Oriyas abroad demand ban on Hindu groups’ Christmas agitationDecember 19th, 2008 - 5:54 pm ICT by IANS
Bhubaneswar, Dec 19 (IANS) A group of people from Orissa living abroad Friday asked the state government not to allow the proposed state-wide shutdown on Christmas by Hindu groups as it may lead to violence.”We, the Oriyas living abroad, are unhappy with the incidents of communal violence in our state, which have given it a bad name,” Dhirendra Kar, former vice president of Oriya society of America (OSA), told IANS by phone from the US.
“We do not want such things in the future. The government should ban the Dec 25 bandh (shutdown) which some organisations are planning,” he said, adding this was the demand of Oriyas living in the US.
“Such incidents are creating trouble and people here ask us lot of questions when we are desperately trying to do some thing for the state,” Kar said, adding they all felt the issue is much above politics and must be condemned by each and every quarter.
Kandhamal district, about 200 km from here, witnessed widespread communal violence after the murder of Vishwa Hindu Parishad (VHP) leader Swami Laxmanananda Saraswati and four of his aides at his ashram in the district Aug 23. Christians residents of the district were attacked by extremist Hindu groups.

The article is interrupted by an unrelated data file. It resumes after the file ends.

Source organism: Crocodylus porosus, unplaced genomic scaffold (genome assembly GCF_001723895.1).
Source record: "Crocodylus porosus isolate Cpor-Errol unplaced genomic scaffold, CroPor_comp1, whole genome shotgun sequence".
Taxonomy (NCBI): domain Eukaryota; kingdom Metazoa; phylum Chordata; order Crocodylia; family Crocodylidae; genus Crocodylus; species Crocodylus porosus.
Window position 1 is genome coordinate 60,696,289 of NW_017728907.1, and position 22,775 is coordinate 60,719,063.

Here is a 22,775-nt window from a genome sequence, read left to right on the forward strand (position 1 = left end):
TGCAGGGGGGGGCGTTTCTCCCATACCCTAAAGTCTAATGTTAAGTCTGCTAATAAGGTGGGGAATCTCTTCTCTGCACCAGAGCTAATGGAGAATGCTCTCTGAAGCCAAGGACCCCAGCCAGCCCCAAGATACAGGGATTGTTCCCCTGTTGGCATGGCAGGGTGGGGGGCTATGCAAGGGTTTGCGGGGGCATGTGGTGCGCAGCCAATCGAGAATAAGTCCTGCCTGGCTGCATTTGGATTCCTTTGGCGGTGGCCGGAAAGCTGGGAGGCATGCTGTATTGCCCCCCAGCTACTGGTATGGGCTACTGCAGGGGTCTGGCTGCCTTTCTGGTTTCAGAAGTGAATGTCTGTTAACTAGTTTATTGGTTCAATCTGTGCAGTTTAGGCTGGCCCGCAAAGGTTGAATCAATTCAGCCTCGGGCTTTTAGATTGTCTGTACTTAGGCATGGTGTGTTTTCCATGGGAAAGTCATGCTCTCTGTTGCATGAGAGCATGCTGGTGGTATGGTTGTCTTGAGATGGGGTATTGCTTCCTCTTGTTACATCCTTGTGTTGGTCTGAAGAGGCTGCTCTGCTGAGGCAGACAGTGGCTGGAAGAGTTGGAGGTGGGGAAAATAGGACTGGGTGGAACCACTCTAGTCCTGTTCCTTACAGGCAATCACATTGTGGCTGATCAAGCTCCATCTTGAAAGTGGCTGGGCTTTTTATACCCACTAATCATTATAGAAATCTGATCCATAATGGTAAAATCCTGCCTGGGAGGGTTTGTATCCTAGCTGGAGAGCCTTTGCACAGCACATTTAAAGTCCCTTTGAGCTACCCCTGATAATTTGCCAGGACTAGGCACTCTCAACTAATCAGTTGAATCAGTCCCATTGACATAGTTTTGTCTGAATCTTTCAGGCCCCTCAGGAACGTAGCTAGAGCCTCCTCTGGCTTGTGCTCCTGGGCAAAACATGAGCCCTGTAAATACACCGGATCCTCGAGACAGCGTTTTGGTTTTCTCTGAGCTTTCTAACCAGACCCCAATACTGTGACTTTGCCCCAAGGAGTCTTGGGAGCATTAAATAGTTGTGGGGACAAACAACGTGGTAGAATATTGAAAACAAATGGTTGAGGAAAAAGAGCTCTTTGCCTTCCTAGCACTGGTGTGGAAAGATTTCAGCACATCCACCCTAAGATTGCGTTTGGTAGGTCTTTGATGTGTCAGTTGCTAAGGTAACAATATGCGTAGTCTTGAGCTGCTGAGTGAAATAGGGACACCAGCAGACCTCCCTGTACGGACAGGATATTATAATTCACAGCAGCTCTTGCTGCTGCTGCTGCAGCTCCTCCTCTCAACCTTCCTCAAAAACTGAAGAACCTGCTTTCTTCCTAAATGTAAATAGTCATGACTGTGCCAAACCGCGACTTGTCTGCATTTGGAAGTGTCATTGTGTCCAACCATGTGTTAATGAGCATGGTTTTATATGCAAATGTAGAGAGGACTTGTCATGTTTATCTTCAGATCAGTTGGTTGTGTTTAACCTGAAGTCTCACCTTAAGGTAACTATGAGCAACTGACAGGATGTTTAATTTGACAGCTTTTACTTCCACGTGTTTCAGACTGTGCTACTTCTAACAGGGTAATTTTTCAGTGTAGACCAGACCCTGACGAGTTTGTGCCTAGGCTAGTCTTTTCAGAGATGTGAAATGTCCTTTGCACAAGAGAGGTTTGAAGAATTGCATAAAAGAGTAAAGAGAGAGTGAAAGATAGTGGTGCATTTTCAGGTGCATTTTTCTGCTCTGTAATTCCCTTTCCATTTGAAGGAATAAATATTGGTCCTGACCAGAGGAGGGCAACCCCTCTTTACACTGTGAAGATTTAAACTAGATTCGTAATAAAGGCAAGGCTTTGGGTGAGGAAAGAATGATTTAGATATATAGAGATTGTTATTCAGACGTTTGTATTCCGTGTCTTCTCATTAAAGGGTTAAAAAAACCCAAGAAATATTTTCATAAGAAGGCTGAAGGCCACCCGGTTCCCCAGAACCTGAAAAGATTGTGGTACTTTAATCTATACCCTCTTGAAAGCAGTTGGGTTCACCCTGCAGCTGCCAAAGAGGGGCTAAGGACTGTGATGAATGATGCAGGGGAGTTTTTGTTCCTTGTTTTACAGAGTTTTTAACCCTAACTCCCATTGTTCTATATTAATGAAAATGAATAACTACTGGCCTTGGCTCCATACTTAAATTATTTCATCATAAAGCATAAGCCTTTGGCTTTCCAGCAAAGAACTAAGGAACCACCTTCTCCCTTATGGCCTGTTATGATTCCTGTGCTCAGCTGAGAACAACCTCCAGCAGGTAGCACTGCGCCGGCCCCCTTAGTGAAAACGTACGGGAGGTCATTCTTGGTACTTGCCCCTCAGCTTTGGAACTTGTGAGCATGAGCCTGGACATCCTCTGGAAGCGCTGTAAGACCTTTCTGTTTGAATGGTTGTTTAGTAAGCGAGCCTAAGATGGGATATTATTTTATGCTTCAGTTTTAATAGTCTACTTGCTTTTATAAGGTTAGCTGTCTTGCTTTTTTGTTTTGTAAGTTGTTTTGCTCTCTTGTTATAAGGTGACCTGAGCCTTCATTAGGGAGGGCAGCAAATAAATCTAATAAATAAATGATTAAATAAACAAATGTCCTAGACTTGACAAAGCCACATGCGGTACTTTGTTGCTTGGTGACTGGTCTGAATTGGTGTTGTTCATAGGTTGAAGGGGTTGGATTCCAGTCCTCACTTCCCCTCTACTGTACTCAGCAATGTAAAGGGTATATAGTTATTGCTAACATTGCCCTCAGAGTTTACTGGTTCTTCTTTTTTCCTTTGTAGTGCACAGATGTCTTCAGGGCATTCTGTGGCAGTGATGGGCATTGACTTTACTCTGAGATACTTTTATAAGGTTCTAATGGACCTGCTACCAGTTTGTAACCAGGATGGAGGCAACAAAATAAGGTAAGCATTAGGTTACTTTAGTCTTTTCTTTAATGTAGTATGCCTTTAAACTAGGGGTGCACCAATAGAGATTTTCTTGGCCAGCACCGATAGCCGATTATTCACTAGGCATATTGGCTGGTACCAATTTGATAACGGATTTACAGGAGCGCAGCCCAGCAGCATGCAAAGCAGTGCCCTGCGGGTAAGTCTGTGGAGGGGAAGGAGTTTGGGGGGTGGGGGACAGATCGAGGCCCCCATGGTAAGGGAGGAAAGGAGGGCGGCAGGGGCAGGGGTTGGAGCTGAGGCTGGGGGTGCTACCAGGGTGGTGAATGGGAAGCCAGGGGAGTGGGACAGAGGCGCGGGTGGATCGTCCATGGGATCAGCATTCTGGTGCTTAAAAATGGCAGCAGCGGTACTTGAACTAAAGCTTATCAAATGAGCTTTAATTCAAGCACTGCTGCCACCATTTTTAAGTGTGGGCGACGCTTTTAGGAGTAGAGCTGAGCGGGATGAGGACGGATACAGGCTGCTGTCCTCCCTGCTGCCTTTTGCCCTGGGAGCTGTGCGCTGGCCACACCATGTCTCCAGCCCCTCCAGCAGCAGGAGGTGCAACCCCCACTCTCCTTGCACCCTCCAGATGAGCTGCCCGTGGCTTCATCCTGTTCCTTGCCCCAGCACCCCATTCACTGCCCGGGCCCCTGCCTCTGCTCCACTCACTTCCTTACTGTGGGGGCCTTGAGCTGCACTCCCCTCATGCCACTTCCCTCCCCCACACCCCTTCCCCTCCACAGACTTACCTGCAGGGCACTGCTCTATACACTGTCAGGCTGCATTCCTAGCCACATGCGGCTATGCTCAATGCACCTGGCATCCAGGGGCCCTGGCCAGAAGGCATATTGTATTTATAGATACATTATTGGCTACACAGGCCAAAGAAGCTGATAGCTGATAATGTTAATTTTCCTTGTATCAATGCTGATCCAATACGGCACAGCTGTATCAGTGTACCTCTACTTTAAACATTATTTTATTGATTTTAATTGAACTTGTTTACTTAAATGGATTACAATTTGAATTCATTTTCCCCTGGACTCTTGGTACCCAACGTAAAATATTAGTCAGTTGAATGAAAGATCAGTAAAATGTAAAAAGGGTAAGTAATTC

The region is witnessing renewed tension following a demand by Hindu groups to observe a state-wide shutdown Dec 25 in support of its demand for the arrest of all people involved in the killing of Saraswati and his aides.
Police have arrested seven people in connection with the killings of the VHP leader and his aides and said the others would be apprehended soon. Chief Minister Naveen Patnaik has announced that he will not allow the shutdown and will ensure that the Christmas celebrations go on peacefully.
Hindu groups say the protests will be peaceful. However, Christians have announced they will keep Christmas celebrations low key because they do not feel safe. “The Christians are afraid because any thing may happen on that day,” Sajan George, president of Global council of Indian Christians (GCIC), told IANS.